Three University of Mississippi students are facing a possible civil rights investigation by the Department of Justice after posing for an Instagram post with an AR-15 semi-automatic rifle and shotgun next to a bullet-punctured sign commemorating Emmett Till. | Hyperallergic
A new report says about two-thirds of New Yorkers are people of color while two-thirds of the people running arts organizations are white. The pilot survey collected data from 65 NYC Department of Cultural Affairs-funded groups. | Hyperallergic
Congress is investigating the rapid closure of Art Institutes across the United States. The House Education and Labor Committee says it has evidence that suggests the Trump administration helped the failing for-profit colleges lie to students about accreditation as their systems collapsed. | Hyperallergic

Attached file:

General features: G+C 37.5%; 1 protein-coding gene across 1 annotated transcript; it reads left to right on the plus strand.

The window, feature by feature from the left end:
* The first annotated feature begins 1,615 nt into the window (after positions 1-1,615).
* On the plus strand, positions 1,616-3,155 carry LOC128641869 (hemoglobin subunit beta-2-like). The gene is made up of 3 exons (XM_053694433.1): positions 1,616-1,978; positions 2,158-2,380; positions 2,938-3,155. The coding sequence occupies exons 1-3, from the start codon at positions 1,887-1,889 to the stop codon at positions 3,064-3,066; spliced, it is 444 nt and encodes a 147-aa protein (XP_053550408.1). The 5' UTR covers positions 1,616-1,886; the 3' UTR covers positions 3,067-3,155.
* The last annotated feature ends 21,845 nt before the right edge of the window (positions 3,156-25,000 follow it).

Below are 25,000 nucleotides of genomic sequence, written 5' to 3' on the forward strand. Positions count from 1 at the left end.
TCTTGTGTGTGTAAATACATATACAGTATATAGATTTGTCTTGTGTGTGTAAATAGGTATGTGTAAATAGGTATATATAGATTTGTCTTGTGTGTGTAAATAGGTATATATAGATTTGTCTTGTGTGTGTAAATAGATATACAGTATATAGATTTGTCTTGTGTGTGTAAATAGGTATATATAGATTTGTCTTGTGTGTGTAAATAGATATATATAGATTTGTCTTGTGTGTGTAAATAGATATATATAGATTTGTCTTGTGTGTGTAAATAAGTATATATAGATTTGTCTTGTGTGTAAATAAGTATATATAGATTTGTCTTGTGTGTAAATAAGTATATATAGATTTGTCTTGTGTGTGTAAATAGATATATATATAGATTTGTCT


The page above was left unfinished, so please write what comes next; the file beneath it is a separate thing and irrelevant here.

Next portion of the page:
A street artist has sued Walmart and Ellen DeGeneres for alleged copyright infringement. Street artist Julian Rivera claims his copyrighted design, a heart symbol enlaced with the word “Love” in cursive, was used in a DeGeneres-designed apparel line sold at Walmart without his permission. | Hyperallergic
The Victoria and Albert Museum in London has acquired a collection of fonts and signage used by Extinction Rebellion — the climate change activist group — as part of the museum’s “rapid response collecting” initiative, which collects works pertaining to contemporary events. This collection was started in 2014 and is comprised of signs, flags, pamphlets, and other memorabilia used in Extinction Rebellion’s protests and related activist efforts. This and other notable sales and acquisitions are chronicled in our latest Transactions story.